Investing in dividend stocks is a strategy for investors to earn income while holding onto stocks that will hopefully appreciate in value. This is typically high on retirement investors' lists but becomes increasingly important for any investor during market volatility. It provides stability for investors when prices are high and a correction might be inevitable.
That would describe current market conditions, where the market is at record highs despite an economy that's still recovering. Stocks are trading at high valuations, and dividend yields have fallen as prices rise. According to The Wall Street Journal, the average S&P 500 dividend yield was 1.97% last year, when stocks were still rebounding, and it has since fallen to 1.35%.
Fully committed to the dividend
Coca-Cola is a Dividend King, which means it's raised its dividend annually for at least 50 years. In Coca-Cola's case, it has raised its dividend for 58 years. It's dividend yield typically stands at around 3%, and is where it stands as of this writing.
Coke struggled during the pandemic as half of its revenue usually comes from its on-the-go segment, which includes restaurants, movie theaters, and the like. But CEO James Quincy said several times that the company was committed to the dividend despite the decline.
In general, Coca-Cola is a cash machine, taking in well over what it needs to operate and paying out much of it in dividends. Its typical payout ratio is close to 100%, but it's been higher than that as earnings decreased while the company struggled. Both of those numbers should reverse as Coca-Cola continues to recover, leaving it with more funds to invest in future growth.
The company made some major changes over the past year, such as paring down its "master brand" list from more than 400 to 200. The brands it eliminated consisted of small, mostly local labels that accounted for less than 2% of volume and 1% of revenue. This enables it to devote more resources to Coca-Cola's larger-volume brands, which carry it through as the economy adjusts.
Coke releases 2021 second-quarter earnings on July 21. Look for growing sales and another quarterly dividend.
A rock-solid industry leader
Household-essentials giant Kimberly Clark's brands don't carry its name, but you likely have its products in your home under labels such as Kleenex, Huggies, and Scott. The company says that a quarter of the world population uses one of its products every day. As you might imagine, Kimberly Clark posts high sales figures, almost $20 billion in 2020.
As you also might imagine, growth is typically less spectacular than that of a growth company, since the company already has a high market share. While in a typical quarter the company might post low-single-digit growth, it was much higher during the pandemic when people were stocking up on household essentials.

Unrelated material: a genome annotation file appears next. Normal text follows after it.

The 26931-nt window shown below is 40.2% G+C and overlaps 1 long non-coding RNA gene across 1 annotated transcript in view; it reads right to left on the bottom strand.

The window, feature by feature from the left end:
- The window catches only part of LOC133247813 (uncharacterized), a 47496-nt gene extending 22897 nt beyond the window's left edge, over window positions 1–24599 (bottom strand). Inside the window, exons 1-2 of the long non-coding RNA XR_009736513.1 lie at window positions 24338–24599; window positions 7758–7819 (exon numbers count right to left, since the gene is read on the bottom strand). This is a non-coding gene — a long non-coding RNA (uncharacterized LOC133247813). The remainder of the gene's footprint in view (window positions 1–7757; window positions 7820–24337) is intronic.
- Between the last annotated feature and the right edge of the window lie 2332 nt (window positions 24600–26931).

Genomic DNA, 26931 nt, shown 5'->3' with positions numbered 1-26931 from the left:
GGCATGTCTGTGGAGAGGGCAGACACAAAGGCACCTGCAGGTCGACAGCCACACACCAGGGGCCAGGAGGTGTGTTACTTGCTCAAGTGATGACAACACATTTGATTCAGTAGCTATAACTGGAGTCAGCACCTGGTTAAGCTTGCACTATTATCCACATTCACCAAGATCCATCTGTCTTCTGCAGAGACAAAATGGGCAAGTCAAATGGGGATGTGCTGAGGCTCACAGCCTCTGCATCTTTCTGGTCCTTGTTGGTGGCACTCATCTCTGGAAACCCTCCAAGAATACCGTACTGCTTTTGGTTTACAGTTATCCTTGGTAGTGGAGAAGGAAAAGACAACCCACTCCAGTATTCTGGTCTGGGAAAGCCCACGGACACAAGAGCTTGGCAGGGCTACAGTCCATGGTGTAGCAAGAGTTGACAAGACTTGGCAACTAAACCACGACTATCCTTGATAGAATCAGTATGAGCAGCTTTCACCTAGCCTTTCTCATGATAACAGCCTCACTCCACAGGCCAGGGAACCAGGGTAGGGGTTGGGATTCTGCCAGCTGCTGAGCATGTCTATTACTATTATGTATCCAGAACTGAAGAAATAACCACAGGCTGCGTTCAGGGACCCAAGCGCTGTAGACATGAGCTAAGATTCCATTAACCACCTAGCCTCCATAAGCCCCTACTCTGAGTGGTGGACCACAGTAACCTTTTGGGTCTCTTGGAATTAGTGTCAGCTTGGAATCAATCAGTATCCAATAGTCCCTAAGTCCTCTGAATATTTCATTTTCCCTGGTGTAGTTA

That means it may be challenging to post any comps growth this year, and sales already decreased 5% in the first quarter. The buying craze ended, and the company experienced supply chain issues. But even though the company had an outlier year, investors shouldn't worry, as sales were still above pre-pandemic levels.
Just like Coca-Cola, Kimberly-Clark is restructuring and eliminating smaller brands that eat resources. It started cutting costs and becoming more efficient well before the pandemic began.
Kimberly-Clark paid shareholders $4.28 in dividends in 2020 and already raised the dividend 7% in 2021 to a quarterly payment of $1.14, which yields 3.39% at the current price. While not yet in the elite Dividend King club, the company is a Dividend Aristocrat, which means it's raised its dividend for at least 25 years. This year is the 49th year of annual raises, so it's set to join the ranks of the Kings next year.
Kimberly-Clark announces second-quarter earnings on July 23.
A monthly payout and a recession-proof model
Realty Income calls itself the monthly dividend company because, you guessed it, it pays shareholders a monthly dividend. That dividend yields 4.10% at the current price and was raised quarterly in 2020, giving shareholders a total of $2.79 for the year. It's been raised quarterly so far in 2021, as well, and the company has given out 611 consecutive dividend payments.
The company operates as a REIT (real estate investment trust), which means it distributes most of its earnings as dividends. REITs hold a portfolio of real estate that they rent out and make money from paying tenants.
REITs are usually focused on a specific industry, and Realty Income's clients are retail essentials companies such as Walgreen's (its largest tenant), FedEx, and Walmart. That helped it breeze through the pandemic while many other REITs were saddled with debt from retail stores that couldn't pay rent. It's a recession-proof model that works well in all economic environments.
Realty Income owns properties all over the world and is on track to become one of the five biggest global REITs. It recently acquired VEREIT, which added 3,800 properties to its portfolio for a total of 10,300.
Shareholders can expect years of dividends and increases as Realty Income grows.